Wanted: A Responsible Resolution To Connecticut’s Ongoing Fiscal Crisis

March 30, 2010

Connecticut residents who follow government and politics must feel that everyone at the State Capitol is caught up in a vicious cycle, something like the plot of the movie “Groundhog Day” – only worse because what is happening is real life, not fiction.

According to the nonpartisan Office of Fiscal Analysis Connecticut’s budget deficit will exceed $500 million by June 30, 2010 As a member of the Appropriations Committee – and a Republican who is not a member of the General Assembly’s super majority leadership – I share their dismay and frustration. Last week, I joined every Republican on the committee in voting against the proposed budget adjustments approved by that committee. Despite a projected $700 million deficit for the upcoming fiscal year, the committee narrowly approved the Democrats’ budget plan, which calls for increasing spending by nearly $350 million. That is simply irresponsible.

Last Friday, the Senate called itself into legislative session to pass a mitigation plan to close the approximately $518 million budget deficit for this fiscal year. Following hours of waiting, hours of caucuses, and a long, contentious floor debate, we finally voted at about 5:30 a.m. Saturday. Three Democrats joined all the Republicans in voting against the plan that Governor M. Jodi Rell rightly characterized as being too heavy on tax increases and far too light in real, achievable spending cuts. While the Senate majority managed to marshal sufficient votes to pass its deficit mitigation plan, it did not secure enough votes to overturn Governor Rell’s promised veto. As a result, the House of Representatives has so far declined to vote on the plan.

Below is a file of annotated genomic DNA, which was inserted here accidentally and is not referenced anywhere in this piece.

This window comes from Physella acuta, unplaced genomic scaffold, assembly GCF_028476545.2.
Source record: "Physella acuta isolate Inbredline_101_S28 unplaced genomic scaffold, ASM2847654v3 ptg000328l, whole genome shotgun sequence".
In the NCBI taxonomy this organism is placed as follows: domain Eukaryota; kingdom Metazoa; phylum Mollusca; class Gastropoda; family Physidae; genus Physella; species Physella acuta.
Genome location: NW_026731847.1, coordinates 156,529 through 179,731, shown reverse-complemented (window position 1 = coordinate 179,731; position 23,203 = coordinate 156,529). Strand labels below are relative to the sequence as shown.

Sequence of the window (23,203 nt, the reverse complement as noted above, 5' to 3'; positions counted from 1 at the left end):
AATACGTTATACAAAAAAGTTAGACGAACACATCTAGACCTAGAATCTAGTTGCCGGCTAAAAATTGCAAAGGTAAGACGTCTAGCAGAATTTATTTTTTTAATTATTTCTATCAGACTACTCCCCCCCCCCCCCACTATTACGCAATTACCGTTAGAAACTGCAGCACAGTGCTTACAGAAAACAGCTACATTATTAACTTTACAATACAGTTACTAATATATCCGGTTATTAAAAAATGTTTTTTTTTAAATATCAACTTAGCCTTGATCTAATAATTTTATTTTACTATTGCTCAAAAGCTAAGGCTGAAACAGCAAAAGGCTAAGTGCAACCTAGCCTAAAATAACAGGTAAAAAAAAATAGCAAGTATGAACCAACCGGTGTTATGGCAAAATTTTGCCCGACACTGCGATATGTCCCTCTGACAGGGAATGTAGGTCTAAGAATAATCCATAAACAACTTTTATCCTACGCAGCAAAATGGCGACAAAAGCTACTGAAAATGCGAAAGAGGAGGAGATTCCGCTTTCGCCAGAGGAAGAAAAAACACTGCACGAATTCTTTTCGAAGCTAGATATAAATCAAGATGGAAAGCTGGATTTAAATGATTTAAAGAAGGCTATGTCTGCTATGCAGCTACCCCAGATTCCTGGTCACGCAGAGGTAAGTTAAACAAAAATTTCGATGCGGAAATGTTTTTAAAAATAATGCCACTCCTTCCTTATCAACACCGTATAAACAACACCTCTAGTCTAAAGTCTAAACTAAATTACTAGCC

Allow me to recap. Despite last weekend’s legislative session, the state of Connecticut is still facing a projected budget deficit of several hundred million dollars for this fiscal year. The mitigation plan pushed through by the Senate majority leadership is currently in limbo. In the seemingly unlikely event of passage by the House of Representatives, Governor Rell has justifiably promised to veto it. Meanwhile, the General Assembly is poised to consider the Appropriations Committees’ proposal to significantly increase spending next year in the face of a still growing deficit.

Unlike the plot of “Groundhog Day” in which the leading character is doomed to repeat the same day over and over again until he gets it right, what is happening in the halls of our State Capitol is not entertaining. In real life, Connecticut citizens, businesses and our economy are being seriously hurt by the General Assembly’s ongoing repetition of the mistakes that have contributed to our overall fiscal crisis and our current, and growing, state government budget deficit.

As she has done several times over the past year, Governor Rell is responding to the situation by using her rescission authority to trim the deficit, this time by $156.8 million. These budget cuts include some she recommended in her latest mitigation plan and some included in the deficit mitigation plan passed by the Senate last weekend. It is a start but, as Governor Rell noted, there is still a lot of work to be done if we are to resolve Connecticut’s fiscal crisis.

Republicans continue to offer proposals, ideas and suggestions for restructuring state government as smaller and more affordable. Connecticut’s already overburdened taxpayers – families, individuals and businesses – cannot withstand any more massive tax increases, nor can they afford to take on more debt. Somehow, the General Assembly must put aside its partisan differences and work together, and with Governor Rell, to find common ground. After all, everyone wants the same thing – a responsible resolution to Connecticut’s current fiscal problems and a workable plan for returning prosperity to our state.

As always, I urge you to share with me your concerns about Connecticut’s budget crisis and your suggestions for resolving it. I can be reached at my legislative office in Hartford at 1-800-842-1421 or via e-mail to [email protected].

As seen in the Thomaston Express